In 2019, the Ministry of Education, Youth and Sports implemented the National Policy on Lifelong learning with support from its development partner, UNESCO.9 Not only concentrated on formal education, but the concept of lifelong learning also pays close attention to vocational education which can be in the form of nonformal and informal education.10 The policy ensures that all Cambodians have access to learning useful skills and opportunities for education at any age to sustain their living, especially school dropouts, ethnic minorities, migrant workers, unemployed and marginalized groups. UNESCO has stated that lifelong learning is a process where skills and knowledge are promoted to improve peace and harmony in society. 11
The government aims to transform Cambodia into a knowledge-based society, so improving education quality is necessary to realize the goal. Education quality is an essential factor in ensuring that students are equipped with proper knowledge and practical skills that can be competed with regional and international standards. Over the years, MoEYS has introduced many reforms and approaches focusing on different areas such as teaching and learning quality, infrastructure, and management.12 For instance, the teacher’s salary increase and grade 12 exit exam reform are measures attempted to enhance education quality.13 14 The government has also worked collaboratively with development partners and private organizations to push for more effective reforms.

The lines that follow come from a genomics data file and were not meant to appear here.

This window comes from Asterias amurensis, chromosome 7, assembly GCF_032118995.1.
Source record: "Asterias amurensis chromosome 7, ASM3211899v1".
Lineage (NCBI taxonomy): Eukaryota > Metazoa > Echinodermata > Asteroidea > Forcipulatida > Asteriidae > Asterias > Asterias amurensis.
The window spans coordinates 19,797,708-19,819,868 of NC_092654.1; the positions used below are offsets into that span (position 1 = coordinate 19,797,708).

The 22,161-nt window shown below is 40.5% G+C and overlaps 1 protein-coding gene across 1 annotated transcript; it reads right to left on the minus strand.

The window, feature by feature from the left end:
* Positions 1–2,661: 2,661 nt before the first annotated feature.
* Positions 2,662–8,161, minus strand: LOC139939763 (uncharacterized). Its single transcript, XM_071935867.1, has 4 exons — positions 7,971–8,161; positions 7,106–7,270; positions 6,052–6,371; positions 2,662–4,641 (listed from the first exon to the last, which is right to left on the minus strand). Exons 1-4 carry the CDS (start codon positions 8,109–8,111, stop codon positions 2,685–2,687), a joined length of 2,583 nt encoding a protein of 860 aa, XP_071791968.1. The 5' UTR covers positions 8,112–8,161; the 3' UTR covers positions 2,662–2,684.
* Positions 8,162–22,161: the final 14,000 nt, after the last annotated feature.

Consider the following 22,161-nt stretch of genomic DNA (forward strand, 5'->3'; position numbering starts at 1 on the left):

As stated in the Education Strategic Plan 2019-2023, MoEYS is committed to the five pillars framework prioritizing national education policy reform targets.15 The pillars aim to enhance education quality which focuses mainly on teachers and their teaching qualities such as:
- Implementation of the Teacher Policy Action Plan
- Review curricula and textbooks and improve learning environments
- Enforcement of inspection
- Improve learning evaluations to meet national, regional, and international levels
- Higher education reform.
The government has addressed structural education change by introducing a School-Based Management (SBM) system. This approach decentralized decision-making power from the top level by allowing schools to have their own management decision.16 It allows room for autonomous governance decisions that can benefit and enhance teaching and learning qualities. In addition, SBM will also promote financial accountability and better financial management so that the allocation of funds can go to the right place where it is needed.17 MoEYS has implemented SBM as a pilot project on 100 target schools and 300 non-target schools under the 2018-2022 Secondary Education Improvement Project.18